Raspberry-Pi-2 cover

Single Board Computers Part 3: Testing Lab

Virtual Lab Environment

We are currently setting up the testing environment for our single board computers project. We are using a VMware ESXi server with plenty of power and space to host the virtualized network environment. Using virtual machines will allow us to create a fully functional network that is isolated from our main network. By separating the two, we do not have to do testing on a live network.

With the configuration of our VM, we can quickly change the network layout and configuration at any time. This allows us to test many different aspects of the project, depending on our current situation. Additionally, we can break our network and then restore our machines at any point using snapshots.

The current network layout we are building consists of a web server, DNS server, mail server and several clients.  All of the services are running on Ubuntu server12.04. There are also two Linux clients as well as one Windows client. On the web server, we are running a WordPress page that is supported by Apache, PHP, and a MySQL database. Our next step is setting up the mail server.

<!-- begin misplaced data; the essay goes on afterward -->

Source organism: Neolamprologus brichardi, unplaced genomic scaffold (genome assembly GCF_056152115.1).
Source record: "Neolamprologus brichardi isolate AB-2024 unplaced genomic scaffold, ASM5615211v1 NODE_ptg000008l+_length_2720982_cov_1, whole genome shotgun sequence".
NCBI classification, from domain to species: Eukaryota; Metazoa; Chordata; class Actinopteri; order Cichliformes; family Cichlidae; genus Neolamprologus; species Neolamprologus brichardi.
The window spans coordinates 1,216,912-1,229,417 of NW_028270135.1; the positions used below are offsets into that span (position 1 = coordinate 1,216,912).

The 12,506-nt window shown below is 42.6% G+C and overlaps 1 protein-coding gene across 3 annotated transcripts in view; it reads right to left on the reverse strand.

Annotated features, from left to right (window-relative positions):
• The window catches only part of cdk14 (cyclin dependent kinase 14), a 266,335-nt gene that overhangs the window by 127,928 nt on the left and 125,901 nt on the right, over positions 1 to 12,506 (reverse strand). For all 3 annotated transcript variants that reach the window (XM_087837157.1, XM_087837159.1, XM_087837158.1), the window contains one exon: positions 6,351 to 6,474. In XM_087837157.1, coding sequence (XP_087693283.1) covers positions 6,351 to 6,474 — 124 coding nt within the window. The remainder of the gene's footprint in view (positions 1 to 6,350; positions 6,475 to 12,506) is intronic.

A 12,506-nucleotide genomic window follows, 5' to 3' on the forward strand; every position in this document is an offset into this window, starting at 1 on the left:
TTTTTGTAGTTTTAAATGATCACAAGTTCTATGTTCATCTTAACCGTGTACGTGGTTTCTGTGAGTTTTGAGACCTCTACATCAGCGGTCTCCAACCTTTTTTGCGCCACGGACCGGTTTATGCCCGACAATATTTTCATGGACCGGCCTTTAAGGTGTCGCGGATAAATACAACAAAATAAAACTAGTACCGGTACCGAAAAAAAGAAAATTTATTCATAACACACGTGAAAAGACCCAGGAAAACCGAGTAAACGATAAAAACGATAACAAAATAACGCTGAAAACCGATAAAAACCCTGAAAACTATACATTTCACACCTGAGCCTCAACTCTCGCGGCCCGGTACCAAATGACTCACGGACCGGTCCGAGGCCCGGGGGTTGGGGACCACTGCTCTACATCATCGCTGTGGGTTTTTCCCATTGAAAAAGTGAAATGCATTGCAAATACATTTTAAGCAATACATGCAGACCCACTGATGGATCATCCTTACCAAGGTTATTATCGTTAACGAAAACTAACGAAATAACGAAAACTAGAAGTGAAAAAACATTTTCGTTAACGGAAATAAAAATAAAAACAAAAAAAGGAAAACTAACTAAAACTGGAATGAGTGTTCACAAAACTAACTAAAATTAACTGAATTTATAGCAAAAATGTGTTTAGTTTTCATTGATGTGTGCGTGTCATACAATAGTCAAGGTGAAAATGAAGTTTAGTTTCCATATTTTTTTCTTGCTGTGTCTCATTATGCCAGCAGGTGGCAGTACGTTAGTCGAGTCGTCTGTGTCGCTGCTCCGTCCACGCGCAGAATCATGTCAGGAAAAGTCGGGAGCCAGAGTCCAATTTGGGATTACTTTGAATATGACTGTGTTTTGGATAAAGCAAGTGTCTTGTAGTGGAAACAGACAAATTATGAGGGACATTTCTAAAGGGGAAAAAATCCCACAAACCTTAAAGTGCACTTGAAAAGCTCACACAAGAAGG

Along with the previously mentioned virtual machines, we are also setting up a machine with a clonezilla server. Our plan is to do weekly backups of the ODROIDs and their current working status. Backups will be pushed from the device to the server running clonezilla.

Once the network is fully setup, our goal is to simulate live traffic.  We want to simulate a network that has real users interacting with it, so the ODROIDs will have network traffic to work with, whether it is HTTP, FTP, DNS or an active TSL sessions.

Go here to read Part 2 of Single Board Computers

http://computerforensicsblog.champlain.edu/2014/02/04/single-board-computers-part-2/

-Grant Kaiser

2 thoughts on “Single Board Computers Part 3: Testing Lab

    1. LCDI Post author

      I’m not sure which system you are wondering the specs on. Our ESXi server is running ESXi 5.5.0 on a custom built desktop with an Intel Core i7-3770K with 32GB of RAM and a Terabyte or so of hard drive space. Currently, our microcomputer (oDroid U3) is running a 1.7GHz Quad-Core ARM processor with 2GB of RAM on board. It is running off of an 8GB eMMC card, which gives many of the same performace benefits of a Solid State Drive. It also has a 32GB MicroSD card to allow more space for tools and testing. This is running XUbuntu 13.10 as the operating system, with a custom toolkit being built over it.

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